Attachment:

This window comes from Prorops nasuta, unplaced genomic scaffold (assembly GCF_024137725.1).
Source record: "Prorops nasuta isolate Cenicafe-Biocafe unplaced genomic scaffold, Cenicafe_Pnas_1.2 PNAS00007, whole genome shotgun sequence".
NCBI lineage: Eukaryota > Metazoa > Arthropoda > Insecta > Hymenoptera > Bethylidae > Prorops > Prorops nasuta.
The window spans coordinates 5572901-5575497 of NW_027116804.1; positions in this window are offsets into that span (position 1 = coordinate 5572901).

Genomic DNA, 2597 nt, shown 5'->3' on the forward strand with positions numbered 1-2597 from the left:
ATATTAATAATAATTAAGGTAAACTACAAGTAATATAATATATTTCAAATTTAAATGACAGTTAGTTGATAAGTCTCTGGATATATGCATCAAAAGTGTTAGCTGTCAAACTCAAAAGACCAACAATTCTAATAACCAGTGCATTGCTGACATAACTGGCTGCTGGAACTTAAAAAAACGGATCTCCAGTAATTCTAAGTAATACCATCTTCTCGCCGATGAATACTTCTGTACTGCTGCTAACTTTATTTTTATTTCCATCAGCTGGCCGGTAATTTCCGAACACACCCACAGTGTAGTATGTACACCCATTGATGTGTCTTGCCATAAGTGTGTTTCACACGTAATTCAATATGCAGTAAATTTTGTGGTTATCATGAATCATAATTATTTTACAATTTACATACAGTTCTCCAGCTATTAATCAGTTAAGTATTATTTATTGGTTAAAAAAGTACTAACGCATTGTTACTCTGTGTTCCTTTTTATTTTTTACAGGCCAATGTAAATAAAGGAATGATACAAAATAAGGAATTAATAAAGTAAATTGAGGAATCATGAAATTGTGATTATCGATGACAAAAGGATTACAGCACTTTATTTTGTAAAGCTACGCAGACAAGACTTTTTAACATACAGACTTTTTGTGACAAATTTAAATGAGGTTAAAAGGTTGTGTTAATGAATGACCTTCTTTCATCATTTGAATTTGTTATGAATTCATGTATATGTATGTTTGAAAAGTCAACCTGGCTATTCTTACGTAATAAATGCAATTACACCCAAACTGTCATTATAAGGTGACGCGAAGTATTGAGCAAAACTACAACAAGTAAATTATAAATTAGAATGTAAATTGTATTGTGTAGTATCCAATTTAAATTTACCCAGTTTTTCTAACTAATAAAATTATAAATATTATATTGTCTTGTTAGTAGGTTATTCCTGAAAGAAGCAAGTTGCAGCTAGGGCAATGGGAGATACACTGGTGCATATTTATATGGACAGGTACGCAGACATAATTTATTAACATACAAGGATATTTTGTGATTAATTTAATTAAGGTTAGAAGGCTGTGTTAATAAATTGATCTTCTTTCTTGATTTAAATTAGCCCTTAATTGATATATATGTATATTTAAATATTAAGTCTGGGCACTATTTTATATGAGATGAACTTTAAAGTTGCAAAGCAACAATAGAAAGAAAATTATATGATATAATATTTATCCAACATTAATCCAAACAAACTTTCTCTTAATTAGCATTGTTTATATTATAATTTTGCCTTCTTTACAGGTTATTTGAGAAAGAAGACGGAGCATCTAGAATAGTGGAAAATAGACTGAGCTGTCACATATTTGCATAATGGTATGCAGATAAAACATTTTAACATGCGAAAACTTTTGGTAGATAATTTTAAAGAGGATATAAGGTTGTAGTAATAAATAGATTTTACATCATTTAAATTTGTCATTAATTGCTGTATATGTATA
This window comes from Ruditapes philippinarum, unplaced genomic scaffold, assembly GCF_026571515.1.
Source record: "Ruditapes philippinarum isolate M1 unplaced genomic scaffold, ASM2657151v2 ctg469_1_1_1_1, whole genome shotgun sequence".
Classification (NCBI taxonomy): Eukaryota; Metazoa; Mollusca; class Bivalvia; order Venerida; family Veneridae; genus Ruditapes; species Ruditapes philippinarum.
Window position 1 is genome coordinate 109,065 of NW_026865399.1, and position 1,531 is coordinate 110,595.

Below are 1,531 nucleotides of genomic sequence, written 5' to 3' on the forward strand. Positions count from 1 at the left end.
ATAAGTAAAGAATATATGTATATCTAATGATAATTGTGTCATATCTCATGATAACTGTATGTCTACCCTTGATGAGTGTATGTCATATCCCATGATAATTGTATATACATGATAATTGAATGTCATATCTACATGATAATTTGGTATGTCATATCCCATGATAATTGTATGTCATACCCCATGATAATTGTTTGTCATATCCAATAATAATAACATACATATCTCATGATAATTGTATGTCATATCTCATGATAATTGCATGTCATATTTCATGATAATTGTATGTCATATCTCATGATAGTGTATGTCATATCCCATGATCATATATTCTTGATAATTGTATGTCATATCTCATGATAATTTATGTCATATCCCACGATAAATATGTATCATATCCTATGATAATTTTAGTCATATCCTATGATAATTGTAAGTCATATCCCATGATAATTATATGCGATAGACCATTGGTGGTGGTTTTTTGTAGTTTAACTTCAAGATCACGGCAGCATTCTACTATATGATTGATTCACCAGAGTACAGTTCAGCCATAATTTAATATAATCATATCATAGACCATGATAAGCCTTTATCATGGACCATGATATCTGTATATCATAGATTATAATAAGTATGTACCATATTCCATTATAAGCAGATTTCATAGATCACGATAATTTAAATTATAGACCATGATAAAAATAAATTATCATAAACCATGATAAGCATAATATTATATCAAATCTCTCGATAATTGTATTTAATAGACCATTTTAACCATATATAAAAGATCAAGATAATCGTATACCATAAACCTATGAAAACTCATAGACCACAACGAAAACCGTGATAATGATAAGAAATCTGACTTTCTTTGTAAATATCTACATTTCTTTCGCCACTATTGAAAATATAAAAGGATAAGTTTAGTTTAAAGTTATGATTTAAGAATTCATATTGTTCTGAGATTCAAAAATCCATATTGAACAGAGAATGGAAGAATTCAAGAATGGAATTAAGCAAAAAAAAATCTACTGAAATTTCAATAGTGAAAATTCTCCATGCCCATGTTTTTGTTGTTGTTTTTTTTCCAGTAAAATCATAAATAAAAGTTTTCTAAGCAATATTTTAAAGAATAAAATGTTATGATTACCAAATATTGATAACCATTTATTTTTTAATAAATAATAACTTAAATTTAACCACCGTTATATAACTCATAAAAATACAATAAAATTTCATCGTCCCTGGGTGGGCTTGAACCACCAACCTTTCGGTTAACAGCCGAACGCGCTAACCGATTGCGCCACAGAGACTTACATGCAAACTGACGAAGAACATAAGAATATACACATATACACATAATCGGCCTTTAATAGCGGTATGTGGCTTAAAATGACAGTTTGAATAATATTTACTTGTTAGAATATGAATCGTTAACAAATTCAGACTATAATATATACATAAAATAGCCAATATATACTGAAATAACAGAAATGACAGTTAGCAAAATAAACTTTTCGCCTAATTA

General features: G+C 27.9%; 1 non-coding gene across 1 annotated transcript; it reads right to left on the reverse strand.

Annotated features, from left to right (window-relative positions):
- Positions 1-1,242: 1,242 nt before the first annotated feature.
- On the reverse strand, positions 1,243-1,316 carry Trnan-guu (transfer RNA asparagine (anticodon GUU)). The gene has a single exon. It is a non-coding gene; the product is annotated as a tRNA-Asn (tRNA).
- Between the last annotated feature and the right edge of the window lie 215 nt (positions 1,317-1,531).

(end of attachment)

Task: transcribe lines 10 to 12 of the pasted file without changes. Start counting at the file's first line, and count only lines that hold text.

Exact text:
Window position 1 is genome coordinate 109,065 of NW_026865399.1, and position 1,531 is coordinate 110,595.

Below are 1,531 nucleotides of genomic sequence, written 5' to 3' on the forward strand. Positions count from 1 at the left end.
ATAAGTAAAGAATATATGTATATCTAATGATAATTGTGTCATATCTCATGATAACTGTATGTCTACCCTTGATGAGTGTATGTCATATCCCATGATAATTGTATATACATGATAATTGAATGTCATATCTACATGATAATTTGGTATGTCATATCCCATGATAATTGTATGTCATACCCCATGATAATTGTTTGTCATATCCAATAATAATAACATACATATCTCATGATAATTGTATGTCATATCTCATGATAATTGCATGTCATATTTCATGATAATTGTATGTCATATCTCATGATAGTGTATGTCATATCCCATGATCATATATTCTTGATAATTGTATGTCATATCTCATGATAATTTATGTCATATCCCACGATAAATATGTATCATATCCTATGATAATTTTAGTCATATCCTATGATAATTGTAAGTCATATCCCATGATAATTATATGCGATAGACCATTGGTGGTGGTTTTTTGTAGTTTAACTTCAAGATCACGGCAGCATTCTACTATATGATTGATTCACCAGAGTACAGTTCAGCCATAATTTAATATAATCATATCATAGACCATGATAAGCCTTTATCATGGACCATGATATCTGTATATCATAGATTATAATAAGTATGTACCATATTCCATTATAAGCAGATTTCATAGATCACGATAATTTAAATTATAGACCATGATAAAAATAAATTATCATAAACCATGATAAGCATAATATTATATCAAATCTCTCGATAATTGTATTTAATAGACCATTTTAACCATATATAAAAGATCAAGATAATCGTATACCATAAACCTATGAAAACTCATAGACCACAACGAAAACCGTGATAATGATAAGAAATCTGACTTTCTTTGTAAATATCTACATTTCTTTCGCCACTATTGAAAATATAAAAGGATAAGTTTAGTTTAAAGTTATGATTTAAGAATTCATATTGTTCTGAGATTCAAAAATCCATATTGAACAGAGAATGGAAGAATTCAAGAATGGAATTAAGCAAAAAAAAATCTACTGAAATTTCAATAGTGAAAATTCTCCATGCCCATGTTTTTGTTGTTGTTTTTTTTCCAGTAAAATCATAAATAAAAGTTTTCTAAGCAATATTTTAAAGAATAAAATGTTATGATTACCAAATATTGATAACCATTTATTTTTTAATAAATAATAACTTAAATTTAACCACCGTTATATAACTCATAAAAATACAATAAAATTTCATCGTCCCTGGGTGGGCTTGAACCACCAACCTTTCGGTTAACAGCCGAACGCGCTAACCGATTGCGCCACAGAGACTTACATGCAAACTGACGAAGAACATAAGAATATACACATATACACATAATCGGCCTTTAATAGCGGTATGTGGCTTAAAATGACAGTTTGAATAATATTTACTTGTTAGAATATGAATCGTTAACAAATTCAGACTATAATATATACATAAAATAGCCAATATATACTGAAATAACAGAAATGACAGTTAGCAAAATAAACTTTTCGCCTAATTA